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2D Character Animation
Illustration by John Hersey

Animating the body in Flash


From:

2D Character Animation

with George Maestri

Video: Animating the body in Flash

Now that we have the feet animated, we can go ahead and start animating the body to match the motion of the feet. Let's go ahead and see where we are at. We have basically the feet moving into position over the course of about 26 frames. Now, let's go ahead and take a look at the upper body. What we need to do is basically make the hips float above the feet to make it look like she is walking. Now we also need to animate everything else. Now when we are animating something like this in Flash, we want to set keyframes for anything that's on a layer.
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  1. 2m 18s
    1. Introduction
      1m 2s
    2. Using the exercise files
      1m 16s
  2. 48m 21s
    1. Designing characters
      3m 22s
    2. Tracing characters
      4m 32s
    3. Creating joints that work
      3m 53s
    4. Working with outlines
      4m 0s
    5. Accessorizing your characters
      2m 21s
    6. Creating parts for replacement animation
      1m 41s
    7. Rigging hierarchies in After Effects
      5m 33s
    8. Rigging replacement animation in After Effects
      5m 52s
    9. Rigging with the Puppet tool in After Effects
      3m 16s
    10. Rigging Flash characters
      5m 50s
    11. Rigging replacement animation in Flash
      4m 25s
    12. Rigging with the Bone tool in Flash
      3m 36s
  3. 55m 29s
    1. The first law of motion
      3m 3s
    2. The second law of motion
      3m 45s
    3. The third law of motion
      3m 19s
    4. Using slow in and slow out
      5m 34s
    5. Arcs and smooth motion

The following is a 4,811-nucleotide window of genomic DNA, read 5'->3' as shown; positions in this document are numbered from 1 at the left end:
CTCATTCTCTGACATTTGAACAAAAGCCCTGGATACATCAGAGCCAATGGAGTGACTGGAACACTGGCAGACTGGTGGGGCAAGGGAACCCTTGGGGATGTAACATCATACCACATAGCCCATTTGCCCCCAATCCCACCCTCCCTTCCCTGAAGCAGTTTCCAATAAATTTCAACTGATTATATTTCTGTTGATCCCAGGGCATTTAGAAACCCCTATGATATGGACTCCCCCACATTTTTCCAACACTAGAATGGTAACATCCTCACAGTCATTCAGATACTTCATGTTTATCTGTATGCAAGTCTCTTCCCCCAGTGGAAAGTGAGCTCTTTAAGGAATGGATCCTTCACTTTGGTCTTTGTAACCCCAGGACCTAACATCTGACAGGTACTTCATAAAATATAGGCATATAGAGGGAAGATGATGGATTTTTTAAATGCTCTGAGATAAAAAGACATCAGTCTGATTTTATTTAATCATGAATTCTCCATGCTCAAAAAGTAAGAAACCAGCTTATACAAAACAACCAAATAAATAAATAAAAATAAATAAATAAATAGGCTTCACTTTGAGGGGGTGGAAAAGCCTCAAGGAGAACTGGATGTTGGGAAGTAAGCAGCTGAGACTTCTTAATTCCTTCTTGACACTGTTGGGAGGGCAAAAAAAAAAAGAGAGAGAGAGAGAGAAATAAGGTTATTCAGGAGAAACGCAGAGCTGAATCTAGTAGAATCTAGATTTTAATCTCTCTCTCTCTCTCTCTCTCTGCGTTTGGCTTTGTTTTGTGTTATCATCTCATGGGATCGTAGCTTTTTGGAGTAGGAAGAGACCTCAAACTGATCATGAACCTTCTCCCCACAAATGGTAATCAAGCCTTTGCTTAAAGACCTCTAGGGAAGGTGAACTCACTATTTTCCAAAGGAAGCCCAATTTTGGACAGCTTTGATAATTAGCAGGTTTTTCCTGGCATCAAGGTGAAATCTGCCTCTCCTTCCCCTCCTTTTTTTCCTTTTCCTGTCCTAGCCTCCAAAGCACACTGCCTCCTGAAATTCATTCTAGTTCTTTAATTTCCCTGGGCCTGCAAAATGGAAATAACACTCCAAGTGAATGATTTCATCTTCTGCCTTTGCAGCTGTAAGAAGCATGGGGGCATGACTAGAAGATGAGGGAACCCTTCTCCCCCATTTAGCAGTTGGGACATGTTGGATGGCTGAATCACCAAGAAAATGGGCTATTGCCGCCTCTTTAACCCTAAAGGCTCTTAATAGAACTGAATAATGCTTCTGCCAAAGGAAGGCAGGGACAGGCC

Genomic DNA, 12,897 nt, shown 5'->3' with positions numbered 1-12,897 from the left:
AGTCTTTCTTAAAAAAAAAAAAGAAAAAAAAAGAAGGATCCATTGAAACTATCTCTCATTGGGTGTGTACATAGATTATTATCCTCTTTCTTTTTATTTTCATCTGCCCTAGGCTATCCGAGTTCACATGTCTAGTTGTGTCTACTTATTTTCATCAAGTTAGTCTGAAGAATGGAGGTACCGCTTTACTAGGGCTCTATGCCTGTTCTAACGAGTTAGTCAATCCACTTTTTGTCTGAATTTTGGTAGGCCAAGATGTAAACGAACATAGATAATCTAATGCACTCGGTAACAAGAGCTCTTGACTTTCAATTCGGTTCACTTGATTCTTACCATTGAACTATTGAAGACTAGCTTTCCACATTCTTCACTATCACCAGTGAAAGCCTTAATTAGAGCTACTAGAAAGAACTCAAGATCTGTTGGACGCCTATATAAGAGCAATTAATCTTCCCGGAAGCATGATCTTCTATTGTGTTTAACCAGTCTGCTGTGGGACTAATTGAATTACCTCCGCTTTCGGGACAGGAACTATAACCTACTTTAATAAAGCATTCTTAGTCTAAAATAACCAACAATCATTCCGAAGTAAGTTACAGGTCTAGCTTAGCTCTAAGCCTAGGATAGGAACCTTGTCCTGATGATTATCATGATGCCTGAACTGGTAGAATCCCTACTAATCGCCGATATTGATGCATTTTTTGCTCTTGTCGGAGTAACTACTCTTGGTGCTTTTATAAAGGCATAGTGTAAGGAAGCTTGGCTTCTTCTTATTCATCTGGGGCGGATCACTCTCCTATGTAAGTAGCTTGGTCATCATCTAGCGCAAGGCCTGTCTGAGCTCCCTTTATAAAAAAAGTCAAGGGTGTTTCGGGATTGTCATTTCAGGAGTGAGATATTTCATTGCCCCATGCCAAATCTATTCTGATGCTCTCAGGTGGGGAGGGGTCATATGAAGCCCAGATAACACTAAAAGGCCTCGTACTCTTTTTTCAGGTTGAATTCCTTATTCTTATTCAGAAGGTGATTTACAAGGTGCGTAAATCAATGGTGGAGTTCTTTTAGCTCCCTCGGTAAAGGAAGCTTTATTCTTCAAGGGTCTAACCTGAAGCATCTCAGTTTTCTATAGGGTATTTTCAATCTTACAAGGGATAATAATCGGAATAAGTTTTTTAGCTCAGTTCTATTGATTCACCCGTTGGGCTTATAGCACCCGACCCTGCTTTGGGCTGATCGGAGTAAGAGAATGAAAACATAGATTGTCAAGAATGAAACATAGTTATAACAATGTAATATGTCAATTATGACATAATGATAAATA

5m 4s
    6. Understanding overlap and follow-through
      5m 16s
    7. Animating overlap and follow-through
      5m 46s
    8. Understanding squash and stretch
      3m 10s
    9. Animating squash and stretch
      4m 40s
    10. Squashing and stretching characters
      5m 16s
    11. Understanding weight
      3m 27s
    12. Understanding anticipation
      4m 54s
    13. Animating anticipation and weight
      2m 15s
  4. 45m 50s
    1. Internal vs. external forces
      4m 45s
    2. Bringing characters to life
      4m 57s
    3. Animating blinks
      4m 37s
    4. Animating changes in eye direction
      2m 43s
    5. Animating head turns
      8m 1s
    6. Creating a strong line of action
      4m 16s
    7. Creating strong silhouettes
      2m 19s
    8. Pose-to-pose animation: Blocking
      4m 32s
    9. Pose-to-pose animation: Animating
      4m 21s
    10. Pose-to-pose animation: Finalizing
      5m 19s
  5. 46m 53s
    1. A walk in four poses
      2m 27s
    2. Motion of the head and body
      1m 32s
    3. Walk cycles and backgrounds
      1m 40s
    4. Skeleton motion and walking
      4m 2s
    5. Animating a walk: Contact position
      3m 0s
    6. Animating a walk: The feet
      9m 10s
    7. Animating a walk: The body
      5m 19s
    8. Animating a walk: The legs
      8m 21s
    9. Animating a walk: The upper body and arms
      3m 46s
    10. Animating a walk: The head
      2m 50s
    11. Animating a walk: Squash and stretch
      4m 46s
  6. 26m 52s
    1. A run in four poses
      4m 10s
    2. Animating a run: First pose
      4m 39s
    3. Animating a run: Second pose
      3m 45s
    4. Animating a run: Third pose
      3m 27s
    5. Animating a run: Fourth pose
      5m 1s
    6. Animating a run: Upper body
      5m 50s
  7. 37m 6s
    1. The basics of dialogue animation
      4m 35s
    2. Reading tracks and assigning mouth shapes
      5m 33s
    3. Phonemes and lip-syncing